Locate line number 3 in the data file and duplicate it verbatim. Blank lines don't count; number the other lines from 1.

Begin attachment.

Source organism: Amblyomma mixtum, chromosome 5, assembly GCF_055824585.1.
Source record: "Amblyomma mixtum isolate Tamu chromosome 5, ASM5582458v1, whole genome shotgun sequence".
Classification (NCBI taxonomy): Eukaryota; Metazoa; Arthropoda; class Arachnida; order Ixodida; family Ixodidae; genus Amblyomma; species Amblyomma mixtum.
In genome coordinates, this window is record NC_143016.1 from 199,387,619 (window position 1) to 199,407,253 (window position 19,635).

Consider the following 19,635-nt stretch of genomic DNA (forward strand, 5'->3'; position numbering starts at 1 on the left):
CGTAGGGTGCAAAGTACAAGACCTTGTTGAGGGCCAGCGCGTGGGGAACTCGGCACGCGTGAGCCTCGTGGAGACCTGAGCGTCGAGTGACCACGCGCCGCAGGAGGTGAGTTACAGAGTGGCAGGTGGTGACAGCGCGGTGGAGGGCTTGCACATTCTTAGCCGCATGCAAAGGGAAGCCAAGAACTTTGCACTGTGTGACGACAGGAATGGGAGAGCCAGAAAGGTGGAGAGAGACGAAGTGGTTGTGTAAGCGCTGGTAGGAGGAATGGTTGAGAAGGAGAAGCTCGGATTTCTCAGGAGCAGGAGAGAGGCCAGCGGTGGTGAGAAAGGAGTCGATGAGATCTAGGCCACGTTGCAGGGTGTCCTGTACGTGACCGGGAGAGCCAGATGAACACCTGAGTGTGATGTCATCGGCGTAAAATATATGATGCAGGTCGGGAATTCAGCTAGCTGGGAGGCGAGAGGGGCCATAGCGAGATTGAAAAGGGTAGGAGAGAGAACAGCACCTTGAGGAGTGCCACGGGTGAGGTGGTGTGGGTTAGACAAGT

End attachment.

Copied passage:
Classification (NCBI taxonomy): Eukaryota; Metazoa; Arthropoda; class Arachnida; order Ixodida; family Ixodidae; genus Amblyomma; species Amblyomma mixtum.